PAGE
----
Shots of my Agave mitis 'Nova' blooming in my garden
This is nearly three years later and plant is still alive, though not grown a single leaf from the original apical meristem... but as you can see, new flowers (this is the third set) arise from the ground around this plant... really 'testing' the definition of monocarpism to its limits.
Eventually I dug up the plant, as it was beginning to look weather beaten (still not dead), and discovered it had not only flowered 4 times in the last 3 years, but had (finally) produced a lot of offsets (good thing as I am not sure it ever made any viable seed) ... so this plant continues to live on to this day in the form of multiple suckers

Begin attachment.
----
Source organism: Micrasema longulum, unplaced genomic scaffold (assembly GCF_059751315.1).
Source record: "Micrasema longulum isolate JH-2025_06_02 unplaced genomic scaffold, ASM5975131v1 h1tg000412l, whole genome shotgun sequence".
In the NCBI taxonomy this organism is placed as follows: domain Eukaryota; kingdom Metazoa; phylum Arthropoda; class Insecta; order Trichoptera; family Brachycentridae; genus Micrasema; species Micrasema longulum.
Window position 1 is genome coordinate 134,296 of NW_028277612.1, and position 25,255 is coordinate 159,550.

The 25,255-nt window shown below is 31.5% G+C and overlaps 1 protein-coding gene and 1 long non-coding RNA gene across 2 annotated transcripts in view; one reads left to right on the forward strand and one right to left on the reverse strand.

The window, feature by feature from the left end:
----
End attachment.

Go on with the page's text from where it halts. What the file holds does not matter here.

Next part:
Then there is the situation with the branching species that are 'polycarpic/monocarpic'... ? Some of the Agavaceae, Nolinacea, Asparagacea and Arecaceae (Palms) are tall, branching plants that flower year after year and continue on living many decades (if not centuries for some species). Some scientifically minded say all Agavaceae are monocarpic despite this apparent polycarpic lifestyle, and change the definition of what monocarpic actually means. Many plants that appear to be truly polycarpic have been moved out of Agavaceae and into other related families, such as Asparagaceae (which still has its share of monocarpic plants), such as the Dracaenas, Cordylines, Nolinas, Beaucarneas etc. The arguement, however, made by some, is that these plants are still growing in a 'monocarpic' fashion. 'Monocarpic fashion' is a phrase I sort of made up, but I dont' know how else to describe these plants.